General question about handling manually compiled packages

Hi all!

I am willing to learn compiling kernel and also some packages on my own. I have learnt somewhat about PKGBUILD, so that's not what I want to ask now.

The question is, if I compile and install packages manually, how can I manage their updates?

To make my question more clear, mainly I want to understand what hardware needs what and debloat unnecessary things (for example, there are so many iwlwifi drivers in the kernel, but I want to get rid of every unwanted ones). But if I get an update, they add again those junk, and if I add them to ignored packages I would lose the updates. Is there a way to have a patch on what changes should be on every update (like if I can have a patch to PKGBUILD and that patch would remain on every update)?

Since there are some people here who compile kernels on their own, I would like to know how they handle it.

Thanks. :slight_smile:

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I just follow this to compile my kernel. I like have the latest from, not waiting for an Arch update.
Kernel/Traditional compilation - ArchWiki

For example, I use right now the latest bleeding edge 5.14.rc3, instead of 5.13.5.


Even if you manually build packages, I would recommend creating a PKGBUILD and building them that way. That way you can handle dependencies properly and the system knows they are installed.


For compiling kernels the Gentoo wiki is also a great ressource:

As for updates, GitHub notifications for new software updates has proven to be a good way to get notified about updates - once a PKGBUILD has been written properly its only a matter of changing the version and updating checksums to get going :slight_smile:


So having newer version than Arch is what the trick I was looking for. Thanks for your replies.

I will follow the links and try to create my own PKGBUILDs :slight_smile:

If you have your own version of package that is in the Arch repos and want to maintain it yourself longterm I wouldn't recommend fighting a version battle.

Instead, use provides and conflicts in your PKGBUILD. In other words, if you want to build your own version of gcc, you can call your package gcc-se and have it provide gcc and conflict with gcc. The fact that it provides gcc means it will satisfy other packages dependent on gcc. Having it conflict means it won't allow gcc-se and gcc to be installed at the same time which will avoid conflicts in the filesystem.


OK. Thanks :smiley: I read about provides in Archwiki but that didn't come to my mind for this.

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I don't know about or build my own kernels, but maybe what you are looking for is not exactly "building your own kernel".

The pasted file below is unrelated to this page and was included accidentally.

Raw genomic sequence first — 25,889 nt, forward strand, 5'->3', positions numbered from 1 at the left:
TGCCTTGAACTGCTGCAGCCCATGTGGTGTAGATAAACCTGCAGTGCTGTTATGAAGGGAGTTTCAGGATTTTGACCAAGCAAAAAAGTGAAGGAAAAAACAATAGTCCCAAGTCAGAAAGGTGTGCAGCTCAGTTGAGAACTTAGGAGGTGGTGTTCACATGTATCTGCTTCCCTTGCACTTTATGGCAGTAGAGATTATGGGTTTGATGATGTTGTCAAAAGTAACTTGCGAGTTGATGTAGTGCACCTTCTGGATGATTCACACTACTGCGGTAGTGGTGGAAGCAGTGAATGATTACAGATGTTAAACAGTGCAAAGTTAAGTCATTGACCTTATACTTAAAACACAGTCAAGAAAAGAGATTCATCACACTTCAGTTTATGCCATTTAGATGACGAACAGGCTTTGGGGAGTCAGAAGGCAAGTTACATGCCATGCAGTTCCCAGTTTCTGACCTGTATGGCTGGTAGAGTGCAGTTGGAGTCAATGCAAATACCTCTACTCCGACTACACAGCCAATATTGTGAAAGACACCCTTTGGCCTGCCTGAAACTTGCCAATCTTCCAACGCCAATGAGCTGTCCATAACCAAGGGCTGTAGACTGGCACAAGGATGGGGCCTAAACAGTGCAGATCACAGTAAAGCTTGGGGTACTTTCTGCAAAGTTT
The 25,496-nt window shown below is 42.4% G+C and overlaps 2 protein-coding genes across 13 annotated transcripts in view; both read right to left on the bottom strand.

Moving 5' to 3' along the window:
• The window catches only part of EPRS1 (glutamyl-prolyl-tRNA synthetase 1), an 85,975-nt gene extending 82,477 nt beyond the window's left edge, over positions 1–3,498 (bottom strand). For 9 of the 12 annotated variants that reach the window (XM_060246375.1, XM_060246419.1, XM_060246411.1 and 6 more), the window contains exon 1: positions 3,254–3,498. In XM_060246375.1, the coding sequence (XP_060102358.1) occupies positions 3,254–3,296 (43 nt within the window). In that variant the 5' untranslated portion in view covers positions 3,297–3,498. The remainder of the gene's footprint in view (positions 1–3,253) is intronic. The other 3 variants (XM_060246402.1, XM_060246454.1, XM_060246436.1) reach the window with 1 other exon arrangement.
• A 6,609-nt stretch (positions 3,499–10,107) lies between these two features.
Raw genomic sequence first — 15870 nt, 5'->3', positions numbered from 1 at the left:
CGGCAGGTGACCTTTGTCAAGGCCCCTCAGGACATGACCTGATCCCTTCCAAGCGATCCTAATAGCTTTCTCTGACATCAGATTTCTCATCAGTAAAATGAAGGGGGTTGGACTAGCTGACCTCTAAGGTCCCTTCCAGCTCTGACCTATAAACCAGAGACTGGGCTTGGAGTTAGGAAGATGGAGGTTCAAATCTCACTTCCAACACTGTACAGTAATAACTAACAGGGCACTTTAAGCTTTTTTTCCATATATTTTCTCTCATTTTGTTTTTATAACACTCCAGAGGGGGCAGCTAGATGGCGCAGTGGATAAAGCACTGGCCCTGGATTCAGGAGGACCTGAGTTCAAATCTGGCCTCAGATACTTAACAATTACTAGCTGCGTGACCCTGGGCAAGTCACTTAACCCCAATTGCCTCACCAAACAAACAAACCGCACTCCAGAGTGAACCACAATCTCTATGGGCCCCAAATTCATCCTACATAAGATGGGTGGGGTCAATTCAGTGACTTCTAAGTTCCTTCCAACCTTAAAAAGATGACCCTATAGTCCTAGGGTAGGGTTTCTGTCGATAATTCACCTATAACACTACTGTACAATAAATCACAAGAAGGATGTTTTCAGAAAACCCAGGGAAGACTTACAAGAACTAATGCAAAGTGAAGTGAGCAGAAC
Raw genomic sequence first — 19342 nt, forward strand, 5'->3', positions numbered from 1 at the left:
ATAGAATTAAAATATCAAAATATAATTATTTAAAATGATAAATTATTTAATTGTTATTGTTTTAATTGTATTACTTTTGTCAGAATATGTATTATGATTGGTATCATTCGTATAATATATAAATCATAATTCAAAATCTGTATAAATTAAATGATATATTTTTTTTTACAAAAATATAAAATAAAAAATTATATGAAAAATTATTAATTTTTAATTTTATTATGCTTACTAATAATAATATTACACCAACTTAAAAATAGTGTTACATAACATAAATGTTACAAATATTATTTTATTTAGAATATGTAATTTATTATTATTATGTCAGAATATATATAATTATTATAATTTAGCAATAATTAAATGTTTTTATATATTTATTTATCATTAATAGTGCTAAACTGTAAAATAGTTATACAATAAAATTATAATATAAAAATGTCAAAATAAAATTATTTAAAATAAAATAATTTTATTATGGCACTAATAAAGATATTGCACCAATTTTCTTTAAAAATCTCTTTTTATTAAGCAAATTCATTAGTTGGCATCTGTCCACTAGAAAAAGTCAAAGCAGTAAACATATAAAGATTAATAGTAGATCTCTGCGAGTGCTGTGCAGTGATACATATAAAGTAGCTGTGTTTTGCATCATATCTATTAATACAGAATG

AFAIK when installing a kernel, it is installed in the filesystem as a package with all provided modules/drivers. Then there is a pacman hook that builds the actual/local kernel image which is then installed and used at /boot/.
Depending on the order of mkinitcpio.conf HOOKS and the placement of autodetect in this array, the final/working kernel image is filled with the required modules to boot your specific/own HW. Not everything is installed in the final image. (Edit: all the rest of the skipped modules are added in the fallback kernel image). Also, IIRC some modules from firmware package are added (which are not in the kernel package, but I am not sure about that.

If it's about saving disk space is different from learning how to compile a kernel.
So it's about doing what you want/need :wink:

I hope others correct my mistaken perceptions, so I keep learning :grinning_face_with_smiling_eyes:


Actually I got this idea by looking in my PinePhone. There there is nothing related to Intel, NVIDIA, AMD, etc. (AFAIK, at least no such files). So I thought that it's possible. I also want to learn how compiling works in Arch so that I can understand much about hardware, I'll maybe find out if it serves this purpose also or not :slightly_smiling_face:


I suppose the kernels used on Pinephone are not the same we use from arch repos. They are arm-aimed and probably the developers have already filtered the contents to the arm-specific HW. :man_shrugging:

This sounds like a good plan/target!!


Exactly. That's what I want, a kernel not from Arch repo but compiled on my own.


This is I am interested in learning. I think it's a long run, but I'm happy to start learning :grin:
To get started, I'll pick a PKGBUILD from AUR (maybe cacule) and try to tweak. Maybe not get very deep in source code now (I don't know all the programming languages, just try setting/unsetting variables in PKGBUILDs and looking for files and removing, etc.)

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